JAN: As I mentioned yesterday, I'm reading this terrific book, The Well and the Mine (recommended by yesterday's guest blogger, librarian extraordinaire April Cushing), by Gin Phillips. In it, there's a scene with a little girl, Tess, who may be the main character (still hard to tell). She's about nine years old and in one scene, the family is eating tomatoes off the vine. She thinks tomatoes are "happy and cheerful," dislikes lemons as "pouty", and says peaches are "flirts."
It's such a perfect little girl view of the world, but I realized, even all grown up, I still anthropomorphize in that way. I had the hardest time throwing out my poinsettia this season, because I kept thinking, she was the belle of the ball when I brought her home, and can I really just ditch her because she's danced too long at the party?
I feel that way about pretty much every house plant I bring in that starts to fade from my neglect. Just because she's down and out, can I really just toss her? (see above photo.)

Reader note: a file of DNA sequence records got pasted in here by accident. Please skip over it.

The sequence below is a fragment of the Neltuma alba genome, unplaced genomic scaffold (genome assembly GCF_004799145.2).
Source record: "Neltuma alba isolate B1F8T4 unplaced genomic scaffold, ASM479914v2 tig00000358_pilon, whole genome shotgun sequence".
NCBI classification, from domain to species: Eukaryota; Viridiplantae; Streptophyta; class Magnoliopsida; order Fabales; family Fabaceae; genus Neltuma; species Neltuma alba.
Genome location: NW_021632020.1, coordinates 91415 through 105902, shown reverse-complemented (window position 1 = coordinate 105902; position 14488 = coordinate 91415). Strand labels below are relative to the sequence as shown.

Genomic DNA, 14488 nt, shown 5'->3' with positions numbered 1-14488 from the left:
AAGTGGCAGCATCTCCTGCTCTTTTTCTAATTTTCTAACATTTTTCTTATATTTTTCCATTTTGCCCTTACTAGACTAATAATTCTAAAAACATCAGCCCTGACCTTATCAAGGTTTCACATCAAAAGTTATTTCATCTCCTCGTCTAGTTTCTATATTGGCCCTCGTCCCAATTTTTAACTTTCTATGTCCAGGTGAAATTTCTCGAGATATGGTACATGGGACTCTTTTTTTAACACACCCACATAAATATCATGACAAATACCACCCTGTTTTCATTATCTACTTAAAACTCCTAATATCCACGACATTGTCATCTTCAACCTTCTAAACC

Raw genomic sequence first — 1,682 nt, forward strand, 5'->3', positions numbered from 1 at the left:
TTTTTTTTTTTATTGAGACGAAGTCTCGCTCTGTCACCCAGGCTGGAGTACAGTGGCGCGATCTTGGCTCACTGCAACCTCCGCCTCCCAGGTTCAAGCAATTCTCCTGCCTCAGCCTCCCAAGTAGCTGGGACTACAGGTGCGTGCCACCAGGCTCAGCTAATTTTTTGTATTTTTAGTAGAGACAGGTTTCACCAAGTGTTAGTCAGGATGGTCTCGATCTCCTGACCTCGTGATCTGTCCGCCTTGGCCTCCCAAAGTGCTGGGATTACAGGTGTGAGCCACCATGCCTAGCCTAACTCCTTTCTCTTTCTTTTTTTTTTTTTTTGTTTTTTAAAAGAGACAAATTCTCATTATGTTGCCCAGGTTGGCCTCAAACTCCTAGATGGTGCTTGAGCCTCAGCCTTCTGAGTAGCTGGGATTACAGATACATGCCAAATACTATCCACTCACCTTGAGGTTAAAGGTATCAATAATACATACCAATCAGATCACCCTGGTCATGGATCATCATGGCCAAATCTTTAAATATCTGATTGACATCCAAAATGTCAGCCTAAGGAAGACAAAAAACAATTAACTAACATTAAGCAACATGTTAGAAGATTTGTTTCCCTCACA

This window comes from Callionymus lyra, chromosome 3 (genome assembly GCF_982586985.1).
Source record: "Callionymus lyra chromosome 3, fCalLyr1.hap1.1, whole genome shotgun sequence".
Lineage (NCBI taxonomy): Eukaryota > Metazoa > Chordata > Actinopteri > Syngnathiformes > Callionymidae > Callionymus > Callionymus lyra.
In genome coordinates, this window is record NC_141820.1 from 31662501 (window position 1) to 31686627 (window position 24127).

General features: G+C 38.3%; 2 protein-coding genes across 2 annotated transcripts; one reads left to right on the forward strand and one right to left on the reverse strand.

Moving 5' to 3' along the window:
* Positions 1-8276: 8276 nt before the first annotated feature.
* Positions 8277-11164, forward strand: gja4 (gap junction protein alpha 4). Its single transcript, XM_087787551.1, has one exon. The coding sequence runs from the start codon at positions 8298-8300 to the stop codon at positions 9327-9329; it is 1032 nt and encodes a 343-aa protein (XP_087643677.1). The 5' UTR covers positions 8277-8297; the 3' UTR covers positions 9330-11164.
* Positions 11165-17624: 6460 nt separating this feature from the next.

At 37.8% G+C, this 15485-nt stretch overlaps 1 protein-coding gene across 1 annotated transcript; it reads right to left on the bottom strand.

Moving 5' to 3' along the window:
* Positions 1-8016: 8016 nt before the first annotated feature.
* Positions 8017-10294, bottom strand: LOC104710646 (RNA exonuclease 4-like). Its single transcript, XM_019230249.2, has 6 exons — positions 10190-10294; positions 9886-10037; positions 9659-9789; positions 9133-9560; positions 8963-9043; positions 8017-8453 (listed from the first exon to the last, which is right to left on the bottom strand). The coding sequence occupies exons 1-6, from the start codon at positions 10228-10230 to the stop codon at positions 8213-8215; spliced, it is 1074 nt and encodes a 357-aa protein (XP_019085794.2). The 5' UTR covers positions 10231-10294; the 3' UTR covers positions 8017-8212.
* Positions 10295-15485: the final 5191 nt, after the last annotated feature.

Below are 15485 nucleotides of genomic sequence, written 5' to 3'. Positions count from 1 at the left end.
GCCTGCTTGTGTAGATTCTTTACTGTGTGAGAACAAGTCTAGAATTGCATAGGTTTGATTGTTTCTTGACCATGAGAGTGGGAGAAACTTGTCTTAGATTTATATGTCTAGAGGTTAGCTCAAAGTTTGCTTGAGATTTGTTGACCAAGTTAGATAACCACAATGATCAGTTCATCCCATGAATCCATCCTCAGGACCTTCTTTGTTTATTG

I consider one of my guitars as a yet-to-be discovered starlet and the other (a flawed Martin) a celebrity actress who never had talent. Like Ava Gabor or her sister. One of my tennis rackets is a trusty mate. The other is an elderly East German gymnast.
You get the picture. Or perhaps you get the nonstop anecdote. The point is, I'm constantly making up stories about way too many inanimate objects. And I wonder.... am I merely out of my mind or is this just the mind of a writer??
HALLIE: I think there's a diagnosis for this. No, I do not think my frying pans are talking to me. Or my curtains or hand sanitizer. But I do get into the birds that come to our birdbath. Sometimes there are as many as 6 little sparrows perched on the edge while a seventh takes a dip, and I imagine I can hear their bawdy comments or offer to hold little towels for each other.
JAN: Does anyone else find themselves anthropomorphizing? Is it an occupational hazard? Or a mental diagnosis as Hallie says??
And the plant above is a cyclamen -- which needs water. Is it time to bite the emotional bullet and throw her out?